Snow in Science, Culture, and Climate

Indigenous Knowledge about Snow

You might have heard the term Traditional Ecological Knowledge, which refers to knowledge acquired, held, and shared by a cultural group, community, or individual about nature and the interactions between living and non-living elements of the environment (ecology). Traditional ecological knowledge includes knowledge about, experience with, and language related to the local environment – including snow. It is not the same as western scientific knowledge, but the two can complement each other.

Indigenous knowledge refers to traditional or local knowledge of Native peoples. It encompasses the specific knowledge and insights that people have acquired through observing and experiencing an area over long period of time. Because it is passed down through the generations, indigenous knowledge provides information about how a certain place has changed over time. It also allows for repeated observations through time, allowing insights based on repeated events and patterns rather than information gained by performing a short-term study that might not capture the normal pattern, or might not capture the range of variability in a certain location. In many communities, families, and cultures, the elders are often those who are the bearers of indigenous knowledge.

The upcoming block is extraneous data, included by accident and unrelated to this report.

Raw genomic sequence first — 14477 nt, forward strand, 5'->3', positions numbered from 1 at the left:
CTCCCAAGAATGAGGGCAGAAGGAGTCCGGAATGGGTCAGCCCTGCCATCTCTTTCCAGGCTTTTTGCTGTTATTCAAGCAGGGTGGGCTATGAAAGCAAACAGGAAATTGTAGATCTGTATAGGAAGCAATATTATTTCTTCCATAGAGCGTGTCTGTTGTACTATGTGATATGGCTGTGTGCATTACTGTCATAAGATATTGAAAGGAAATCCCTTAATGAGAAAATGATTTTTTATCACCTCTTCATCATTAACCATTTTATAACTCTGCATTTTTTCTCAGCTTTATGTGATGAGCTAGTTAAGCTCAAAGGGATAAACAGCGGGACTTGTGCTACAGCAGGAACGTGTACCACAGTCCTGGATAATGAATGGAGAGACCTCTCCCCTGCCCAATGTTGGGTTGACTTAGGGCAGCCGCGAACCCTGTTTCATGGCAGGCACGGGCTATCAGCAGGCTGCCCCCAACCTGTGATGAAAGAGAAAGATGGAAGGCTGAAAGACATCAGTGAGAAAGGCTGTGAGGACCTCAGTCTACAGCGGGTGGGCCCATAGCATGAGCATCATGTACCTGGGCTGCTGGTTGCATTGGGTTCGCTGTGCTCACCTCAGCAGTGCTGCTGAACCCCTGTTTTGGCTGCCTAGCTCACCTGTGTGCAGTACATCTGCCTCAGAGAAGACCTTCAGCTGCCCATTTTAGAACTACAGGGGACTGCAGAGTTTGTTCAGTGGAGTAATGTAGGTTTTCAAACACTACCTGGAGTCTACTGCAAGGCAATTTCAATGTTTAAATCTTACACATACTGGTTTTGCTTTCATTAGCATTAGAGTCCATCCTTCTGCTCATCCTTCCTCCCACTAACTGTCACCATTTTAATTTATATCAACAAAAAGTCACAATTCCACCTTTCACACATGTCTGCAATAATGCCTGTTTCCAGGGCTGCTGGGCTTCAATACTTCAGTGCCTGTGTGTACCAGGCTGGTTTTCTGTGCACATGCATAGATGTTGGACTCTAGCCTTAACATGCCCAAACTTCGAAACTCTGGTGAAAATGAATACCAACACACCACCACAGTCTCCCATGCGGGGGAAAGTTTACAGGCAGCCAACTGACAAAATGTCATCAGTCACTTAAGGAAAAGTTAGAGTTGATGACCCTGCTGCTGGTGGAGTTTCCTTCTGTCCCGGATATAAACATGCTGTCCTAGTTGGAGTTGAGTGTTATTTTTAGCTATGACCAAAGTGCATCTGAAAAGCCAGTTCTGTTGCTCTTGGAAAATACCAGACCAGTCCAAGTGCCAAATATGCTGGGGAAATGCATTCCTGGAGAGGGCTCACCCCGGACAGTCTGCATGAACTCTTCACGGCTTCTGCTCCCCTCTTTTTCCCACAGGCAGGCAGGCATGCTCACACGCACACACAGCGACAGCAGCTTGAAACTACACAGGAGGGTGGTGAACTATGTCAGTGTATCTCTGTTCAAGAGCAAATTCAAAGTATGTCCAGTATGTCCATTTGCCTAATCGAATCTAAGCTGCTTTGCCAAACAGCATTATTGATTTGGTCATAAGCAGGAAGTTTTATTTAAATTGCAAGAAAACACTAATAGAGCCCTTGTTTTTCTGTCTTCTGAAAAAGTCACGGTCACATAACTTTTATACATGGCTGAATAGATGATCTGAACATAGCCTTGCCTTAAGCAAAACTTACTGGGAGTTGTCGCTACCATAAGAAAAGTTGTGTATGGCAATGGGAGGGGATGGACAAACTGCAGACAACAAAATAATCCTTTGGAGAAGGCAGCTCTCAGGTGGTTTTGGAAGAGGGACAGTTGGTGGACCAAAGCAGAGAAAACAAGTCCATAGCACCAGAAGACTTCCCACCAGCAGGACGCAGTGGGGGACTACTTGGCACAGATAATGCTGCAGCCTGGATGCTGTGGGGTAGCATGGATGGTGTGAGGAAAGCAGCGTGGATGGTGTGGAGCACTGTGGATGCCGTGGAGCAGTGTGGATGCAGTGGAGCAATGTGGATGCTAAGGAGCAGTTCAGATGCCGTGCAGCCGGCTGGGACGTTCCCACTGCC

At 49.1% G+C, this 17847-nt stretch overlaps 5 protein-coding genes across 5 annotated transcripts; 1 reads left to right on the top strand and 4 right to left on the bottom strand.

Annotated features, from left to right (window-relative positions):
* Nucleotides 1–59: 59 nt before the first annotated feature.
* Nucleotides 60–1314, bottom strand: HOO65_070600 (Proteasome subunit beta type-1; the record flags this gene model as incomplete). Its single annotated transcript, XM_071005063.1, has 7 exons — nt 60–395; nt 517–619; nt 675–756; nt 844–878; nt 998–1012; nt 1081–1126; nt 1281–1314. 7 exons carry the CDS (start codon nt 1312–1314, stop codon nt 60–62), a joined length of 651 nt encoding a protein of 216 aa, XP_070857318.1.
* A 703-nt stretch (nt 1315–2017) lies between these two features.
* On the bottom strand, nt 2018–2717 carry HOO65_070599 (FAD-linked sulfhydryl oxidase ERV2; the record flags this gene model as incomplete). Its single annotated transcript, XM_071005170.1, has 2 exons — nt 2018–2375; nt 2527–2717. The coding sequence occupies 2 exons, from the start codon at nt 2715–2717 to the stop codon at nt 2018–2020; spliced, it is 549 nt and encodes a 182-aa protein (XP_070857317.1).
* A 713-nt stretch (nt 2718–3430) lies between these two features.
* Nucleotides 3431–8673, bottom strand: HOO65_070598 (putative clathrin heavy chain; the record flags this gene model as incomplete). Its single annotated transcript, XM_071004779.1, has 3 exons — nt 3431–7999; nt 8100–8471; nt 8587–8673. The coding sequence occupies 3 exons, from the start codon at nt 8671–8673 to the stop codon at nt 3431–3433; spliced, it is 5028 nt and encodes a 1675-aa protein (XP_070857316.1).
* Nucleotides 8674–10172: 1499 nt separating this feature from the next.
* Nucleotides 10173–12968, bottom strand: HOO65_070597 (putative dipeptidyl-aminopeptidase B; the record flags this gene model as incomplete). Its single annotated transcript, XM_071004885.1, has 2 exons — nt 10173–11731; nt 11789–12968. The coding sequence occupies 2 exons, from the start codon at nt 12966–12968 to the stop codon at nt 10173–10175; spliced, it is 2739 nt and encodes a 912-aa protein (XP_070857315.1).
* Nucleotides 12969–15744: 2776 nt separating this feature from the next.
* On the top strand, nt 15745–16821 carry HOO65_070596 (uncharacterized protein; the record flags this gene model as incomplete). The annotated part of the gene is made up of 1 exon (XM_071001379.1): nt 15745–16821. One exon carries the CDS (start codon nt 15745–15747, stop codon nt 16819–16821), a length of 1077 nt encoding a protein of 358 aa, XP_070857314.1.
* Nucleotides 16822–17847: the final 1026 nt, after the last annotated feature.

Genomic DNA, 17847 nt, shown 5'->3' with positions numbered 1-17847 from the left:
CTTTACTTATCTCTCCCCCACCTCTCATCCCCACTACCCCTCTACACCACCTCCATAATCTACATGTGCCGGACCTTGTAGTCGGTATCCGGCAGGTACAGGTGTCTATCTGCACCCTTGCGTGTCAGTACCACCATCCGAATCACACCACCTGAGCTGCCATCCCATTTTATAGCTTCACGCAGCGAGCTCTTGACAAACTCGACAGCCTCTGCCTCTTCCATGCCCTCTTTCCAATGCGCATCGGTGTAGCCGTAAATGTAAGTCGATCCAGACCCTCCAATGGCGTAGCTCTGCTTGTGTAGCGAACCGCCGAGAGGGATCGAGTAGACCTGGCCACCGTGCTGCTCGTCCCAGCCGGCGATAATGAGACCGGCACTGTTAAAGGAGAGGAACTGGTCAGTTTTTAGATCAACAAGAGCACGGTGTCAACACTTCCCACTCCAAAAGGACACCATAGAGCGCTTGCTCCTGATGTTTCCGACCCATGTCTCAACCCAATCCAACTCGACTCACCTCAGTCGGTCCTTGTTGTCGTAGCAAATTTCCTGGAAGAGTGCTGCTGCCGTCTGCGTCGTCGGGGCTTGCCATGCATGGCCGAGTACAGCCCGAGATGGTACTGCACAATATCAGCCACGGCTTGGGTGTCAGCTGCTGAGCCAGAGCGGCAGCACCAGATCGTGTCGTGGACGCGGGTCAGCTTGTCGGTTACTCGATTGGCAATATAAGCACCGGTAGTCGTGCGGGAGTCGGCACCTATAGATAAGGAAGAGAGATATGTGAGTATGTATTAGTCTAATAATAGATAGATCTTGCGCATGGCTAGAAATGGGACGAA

A woman kneeling on the ground making snowshoes
Indigenous knowledge includes traditional skills, such as making snowshoes from wood and animal sinew, shown here in interior Alaska, circa 1915. Photo courtesy of the Library of Congress USZ62-133502 (Public Domain)

One major way that indigenous knowledge about nature and science differs from western approaches to understanding the world is that it is based in a way of knowing in which science, culture, spirituality are interconnected and inseparable. For this reason, some people prefer to think of traditional or indigenous knowledge more broadly rather than the more limited term “traditional ecological knowledge.”

Because it is linked to a particular geographic area, way of life, and cultural heritage, the subject, breadth, and depth of indigenous knowledge varies from place to place, cultural group to cultural group, and among individuals. Indigenous knowledge is often applied versus theoretical, acquired and shared in the context of human interactions with the lands and waters that have supported their people’s way of life for thousands of years.  

The following examples of Alaska Native knowledge about snow have been selected from published sources. To learn more about indigenous knowledge among Alaska’s Native peoples, visit the Alaska Native Knowledge Network’s website.

Snow as a water source

Person holding coarse sugary snow taken from the bottom of the snowpack
Some people prefer to melt snow from the coarse, crumbly bottom later of the snowpack for drinking water. Source: Havardtl on Wikimedia Commons (CC-BY-SA-3.0)